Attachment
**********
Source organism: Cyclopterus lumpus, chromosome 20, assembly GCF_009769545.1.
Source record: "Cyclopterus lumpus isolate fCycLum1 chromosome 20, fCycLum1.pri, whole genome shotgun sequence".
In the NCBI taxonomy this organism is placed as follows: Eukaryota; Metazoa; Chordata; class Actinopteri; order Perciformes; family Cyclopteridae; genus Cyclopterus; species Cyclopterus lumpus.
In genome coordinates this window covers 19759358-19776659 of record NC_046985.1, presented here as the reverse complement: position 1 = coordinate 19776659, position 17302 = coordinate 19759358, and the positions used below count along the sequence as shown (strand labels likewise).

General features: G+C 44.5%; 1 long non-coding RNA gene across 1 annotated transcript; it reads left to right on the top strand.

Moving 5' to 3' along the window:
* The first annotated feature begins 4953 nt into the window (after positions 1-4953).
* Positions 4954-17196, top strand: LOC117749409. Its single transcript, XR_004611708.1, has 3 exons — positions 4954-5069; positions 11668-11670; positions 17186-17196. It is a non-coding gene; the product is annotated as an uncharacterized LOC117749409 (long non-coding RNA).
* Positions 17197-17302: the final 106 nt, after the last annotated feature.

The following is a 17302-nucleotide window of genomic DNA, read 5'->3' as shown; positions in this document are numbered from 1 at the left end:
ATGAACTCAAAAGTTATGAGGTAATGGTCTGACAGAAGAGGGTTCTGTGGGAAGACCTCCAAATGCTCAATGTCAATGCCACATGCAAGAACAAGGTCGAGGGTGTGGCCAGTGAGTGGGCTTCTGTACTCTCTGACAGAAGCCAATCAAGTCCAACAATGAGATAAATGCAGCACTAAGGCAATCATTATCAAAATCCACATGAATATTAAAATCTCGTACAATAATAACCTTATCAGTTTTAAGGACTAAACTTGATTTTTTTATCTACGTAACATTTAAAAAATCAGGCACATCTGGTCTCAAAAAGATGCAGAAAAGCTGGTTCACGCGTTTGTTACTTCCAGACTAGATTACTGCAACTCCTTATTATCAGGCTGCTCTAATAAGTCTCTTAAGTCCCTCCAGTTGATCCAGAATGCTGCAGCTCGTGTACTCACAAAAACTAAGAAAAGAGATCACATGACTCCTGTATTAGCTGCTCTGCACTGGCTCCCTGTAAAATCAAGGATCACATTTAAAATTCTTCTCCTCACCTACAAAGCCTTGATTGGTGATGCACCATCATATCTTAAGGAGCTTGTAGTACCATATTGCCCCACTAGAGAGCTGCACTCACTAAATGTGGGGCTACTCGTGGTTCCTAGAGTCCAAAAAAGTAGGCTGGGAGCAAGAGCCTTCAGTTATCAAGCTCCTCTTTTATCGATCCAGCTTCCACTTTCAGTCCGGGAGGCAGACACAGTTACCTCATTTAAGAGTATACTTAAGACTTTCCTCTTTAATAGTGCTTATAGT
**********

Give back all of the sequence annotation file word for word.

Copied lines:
Source organism: Cyclopterus lumpus, chromosome 20, assembly GCF_009769545.1.
Source record: "Cyclopterus lumpus isolate fCycLum1 chromosome 20, fCycLum1.pri, whole genome shotgun sequence".
In the NCBI taxonomy this organism is placed as follows: Eukaryota; Metazoa; Chordata; class Actinopteri; order Perciformes; family Cyclopteridae; genus Cyclopterus; species Cyclopterus lumpus.
In genome coordinates this window covers 19759358-19776659 of record NC_046985.1, presented here as the reverse complement: position 1 = coordinate 19776659, position 17302 = coordinate 19759358, and the positions used below count along the sequence as shown (strand labels likewise).

General features: G+C 44.5%; 1 long non-coding RNA gene across 1 annotated transcript; it reads left to right on the top strand.

Moving 5' to 3' along the window:
* The first annotated feature begins 4953 nt into the window (after positions 1-4953).
* Positions 4954-17196, top strand: LOC117749409. Its single transcript, XR_004611708.1, has 3 exons — positions 4954-5069; positions 11668-11670; positions 17186-17196. It is a non-coding gene; the product is annotated as an uncharacterized LOC117749409 (long non-coding RNA).
* Positions 17197-17302: the final 106 nt, after the last annotated feature.

The following is a 17302-nucleotide window of genomic DNA, read 5'->3' as shown; positions in this document are numbered from 1 at the left end:
ATGAACTCAAAAGTTATGAGGTAATGGTCTGACAGAAGAGGGTTCTGTGGGAAGACCTCCAAATGCTCAATGTCAATGCCACATGCAAGAACAAGGTCGAGGGTGTGGCCAGTGAGTGGGCTTCTGTACTCTCTGACAGAAGCCAATCAAGTCCAACAATGAGATAAATGCAGCACTAAGGCAATCATTATCAAAATCCACATGAATATTAAAATCTCGTACAATAATAACCTTATCAGTTTTAAGGACTAAACTTGATTTTTTTATCTACGTAACATTTAAAAAATCAGGCACATCTGGTCTCAAAAAGATGCAGAAAAGCTGGTTCACGCGTTTGTTACTTCCAGACTAGATTACTGCAACTCCTTATTATCAGGCTGCTCTAATAAGTCTCTTAAGTCCCTCCAGTTGATCCAGAATGCTGCAGCTCGTGTACTCACAAAAACTAAGAAAAGAGATCACATGACTCCTGTATTAGCTGCTCTGCACTGGCTCCCTGTAAAATCAAGGATCACATTTAAAATTCTTCTCCTCACCTACAAAGCCTTGATTGGTGATGCACCATCATATCTTAAGGAGCTTGTAGTACCATATTGCCCCACTAGAGAGCTGCACTCACTAAATGTGGGGCTACTCGTGGTTCCTAGAGTCCAAAAAAGTAGGCTGGGAGCAAGAGCCTTCAGTTATCAAGCTCCTCTTTTATCGATCCAGCTTCCACTTTCAGTCCGGGAGGCAGACACAGTTACCTCATTTAAGAGTATACTTAAGACTTTCCTCTTTAATAGTGCTTATAGT